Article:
The Grey may be the hottest restaurant in town, but it is far from the only fantastic dining option.
In the morning and for lunch, try Goose Feathers (39 Barnard St.), a café and bakery just off Ellis Square, near the river. On the north end of Forsyth Park is The Sentient Bean (13 East Park Ave.), serving fair trade coffee and Rishi teas, alongside healthy vegan and vegetarian dishes.
For a boozy brunch, The Collins Quarter (151 Bull St.) is a wholly unique experience from an Australian transplant.
For lunch, a visit to The Olde Pink House (23 Abercorn St.) on Reynolds Square is a good option, though like Mrs. Wilkes’, it is very much on the tourist to-do list. There, diners can enjoy contemporary iterations of classic Southern dishes, such as shrimp and grits and fried oysters, in a meticulously preserved 18th century mansion. And for those who enjoy a tipple by the fire, the basement bar is not to be missed.
For dinner, Circa 1875 (48 Whitaker St.) has perfected classic French bistro fare, and patrons can choose between the dining room or the more casual gastropub. Both menus are replete with well-executed standards, such as escargots, coquilles St. Jacques and cassoulet.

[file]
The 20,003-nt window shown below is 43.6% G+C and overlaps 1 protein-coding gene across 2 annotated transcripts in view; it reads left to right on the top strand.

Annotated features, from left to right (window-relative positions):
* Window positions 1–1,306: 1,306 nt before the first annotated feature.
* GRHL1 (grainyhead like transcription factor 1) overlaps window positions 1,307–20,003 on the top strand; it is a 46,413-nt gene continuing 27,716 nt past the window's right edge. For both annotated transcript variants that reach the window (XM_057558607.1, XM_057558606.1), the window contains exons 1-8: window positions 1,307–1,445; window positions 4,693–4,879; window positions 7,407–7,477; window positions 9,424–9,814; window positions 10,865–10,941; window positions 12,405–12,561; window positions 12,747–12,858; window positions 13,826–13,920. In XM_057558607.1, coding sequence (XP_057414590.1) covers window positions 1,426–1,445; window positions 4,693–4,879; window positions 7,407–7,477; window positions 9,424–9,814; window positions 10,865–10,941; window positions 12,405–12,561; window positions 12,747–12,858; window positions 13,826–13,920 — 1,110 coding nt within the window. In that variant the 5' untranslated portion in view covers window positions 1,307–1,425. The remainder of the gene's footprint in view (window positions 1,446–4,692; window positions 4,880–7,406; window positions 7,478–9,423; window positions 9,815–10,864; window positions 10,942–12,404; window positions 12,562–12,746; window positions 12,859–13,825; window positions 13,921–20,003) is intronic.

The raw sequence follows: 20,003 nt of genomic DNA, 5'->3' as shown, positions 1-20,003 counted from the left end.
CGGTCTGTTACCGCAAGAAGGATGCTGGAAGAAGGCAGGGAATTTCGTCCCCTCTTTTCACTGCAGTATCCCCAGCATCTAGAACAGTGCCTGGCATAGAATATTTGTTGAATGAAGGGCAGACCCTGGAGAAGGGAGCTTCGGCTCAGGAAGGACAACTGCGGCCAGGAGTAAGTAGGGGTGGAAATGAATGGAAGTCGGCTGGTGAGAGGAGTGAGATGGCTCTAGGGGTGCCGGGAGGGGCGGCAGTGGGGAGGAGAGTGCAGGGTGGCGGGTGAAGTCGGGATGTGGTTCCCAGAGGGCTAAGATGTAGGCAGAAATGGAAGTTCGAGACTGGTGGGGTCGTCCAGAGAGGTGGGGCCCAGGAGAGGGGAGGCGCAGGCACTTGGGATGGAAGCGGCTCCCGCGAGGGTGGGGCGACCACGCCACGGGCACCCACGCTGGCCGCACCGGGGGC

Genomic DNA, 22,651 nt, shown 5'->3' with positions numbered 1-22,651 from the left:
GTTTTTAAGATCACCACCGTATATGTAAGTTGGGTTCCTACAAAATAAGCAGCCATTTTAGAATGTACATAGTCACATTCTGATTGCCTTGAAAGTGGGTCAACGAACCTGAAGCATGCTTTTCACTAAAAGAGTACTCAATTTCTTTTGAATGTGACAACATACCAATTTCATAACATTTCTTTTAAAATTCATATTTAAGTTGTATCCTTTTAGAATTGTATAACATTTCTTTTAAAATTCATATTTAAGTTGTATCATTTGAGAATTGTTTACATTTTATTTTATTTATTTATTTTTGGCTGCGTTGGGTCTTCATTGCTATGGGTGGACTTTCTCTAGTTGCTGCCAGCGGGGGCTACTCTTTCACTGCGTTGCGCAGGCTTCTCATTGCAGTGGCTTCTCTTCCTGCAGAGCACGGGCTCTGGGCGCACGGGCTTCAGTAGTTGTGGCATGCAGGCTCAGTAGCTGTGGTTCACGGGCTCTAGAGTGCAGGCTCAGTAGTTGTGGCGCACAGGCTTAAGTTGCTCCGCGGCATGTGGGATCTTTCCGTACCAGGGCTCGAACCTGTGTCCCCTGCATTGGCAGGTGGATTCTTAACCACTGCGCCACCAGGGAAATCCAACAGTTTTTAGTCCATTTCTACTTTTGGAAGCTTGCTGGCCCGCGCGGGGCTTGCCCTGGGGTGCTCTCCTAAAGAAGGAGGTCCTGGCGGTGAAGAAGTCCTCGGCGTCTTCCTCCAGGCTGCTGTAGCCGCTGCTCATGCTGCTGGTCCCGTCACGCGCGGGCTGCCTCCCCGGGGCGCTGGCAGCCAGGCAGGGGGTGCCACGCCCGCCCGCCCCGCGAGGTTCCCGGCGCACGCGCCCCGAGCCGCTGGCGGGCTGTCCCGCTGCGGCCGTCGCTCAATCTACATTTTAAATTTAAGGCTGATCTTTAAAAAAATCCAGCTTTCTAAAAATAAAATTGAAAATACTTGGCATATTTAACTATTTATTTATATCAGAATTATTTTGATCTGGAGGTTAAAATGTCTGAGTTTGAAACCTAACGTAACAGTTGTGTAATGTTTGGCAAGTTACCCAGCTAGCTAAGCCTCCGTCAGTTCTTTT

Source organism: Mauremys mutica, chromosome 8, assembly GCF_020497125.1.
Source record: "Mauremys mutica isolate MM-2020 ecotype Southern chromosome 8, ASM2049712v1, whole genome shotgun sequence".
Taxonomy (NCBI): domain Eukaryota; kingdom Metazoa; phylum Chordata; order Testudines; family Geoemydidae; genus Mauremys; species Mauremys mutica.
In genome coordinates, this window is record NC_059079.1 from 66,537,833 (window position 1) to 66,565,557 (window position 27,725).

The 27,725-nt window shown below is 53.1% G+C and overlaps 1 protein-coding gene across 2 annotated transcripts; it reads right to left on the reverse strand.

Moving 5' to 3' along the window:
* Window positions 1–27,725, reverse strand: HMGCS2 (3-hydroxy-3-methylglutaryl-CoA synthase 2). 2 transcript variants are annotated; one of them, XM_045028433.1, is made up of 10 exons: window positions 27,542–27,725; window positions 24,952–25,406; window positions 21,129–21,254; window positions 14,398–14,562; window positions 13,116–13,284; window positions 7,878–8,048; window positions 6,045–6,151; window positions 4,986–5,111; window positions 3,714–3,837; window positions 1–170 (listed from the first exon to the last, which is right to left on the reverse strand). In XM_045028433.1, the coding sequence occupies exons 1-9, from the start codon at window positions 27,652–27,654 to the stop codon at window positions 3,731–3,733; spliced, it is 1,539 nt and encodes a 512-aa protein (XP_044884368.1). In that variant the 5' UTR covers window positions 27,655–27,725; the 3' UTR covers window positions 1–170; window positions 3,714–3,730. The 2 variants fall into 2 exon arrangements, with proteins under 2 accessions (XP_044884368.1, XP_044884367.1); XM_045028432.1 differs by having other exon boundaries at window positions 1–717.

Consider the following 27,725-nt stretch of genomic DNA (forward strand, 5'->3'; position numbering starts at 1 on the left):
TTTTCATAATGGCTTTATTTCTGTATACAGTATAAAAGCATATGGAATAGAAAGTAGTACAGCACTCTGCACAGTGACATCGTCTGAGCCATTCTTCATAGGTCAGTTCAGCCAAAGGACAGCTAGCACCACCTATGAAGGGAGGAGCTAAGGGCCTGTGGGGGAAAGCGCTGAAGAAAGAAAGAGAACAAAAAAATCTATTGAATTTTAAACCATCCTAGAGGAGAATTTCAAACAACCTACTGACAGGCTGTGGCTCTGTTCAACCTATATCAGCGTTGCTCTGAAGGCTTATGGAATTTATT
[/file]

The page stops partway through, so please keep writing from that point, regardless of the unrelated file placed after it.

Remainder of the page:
The Florence (1 West Victory Dr.) is a delightful Italian-focused spot, both neighborhoody and cool, offering an array of house-made pastas and wood-fired pizzas. They also do an incredible brunch.
Ice cream lovers should make a stop at Leopold’s (212 East Broughton St.) and marvel at its seemingly random collection of mounted movie posters and nostalgia — owner Stratton Leopold is also a film producer.
Where to stay
Savannah is a strolling city, where charming streets are lined with historic homes.
Education Images/UIG via Getty Images
Hotels in Savannah are refreshingly affordable, and there’s truly something for everybody.
Bailey recommends friends stay at the Andaz (14 Barnard St.), which is modern yet homey, with an outdoor pool deck and sceney bar and restaurant.
For a more quintessentially Southern stay, check out Mansion on Forsyth Park (700 Drayton St.), the Planters Inn (29 Abercorn St., adjacent to The Olde Pink House), Presidents’ Quarters Inn, a pet-friendly B&B at 225 President Street, or one of Savannah’s famously haunted hotels, The Marshall House (123 East Broughton St.) or 17hundred90 (307 East President St.).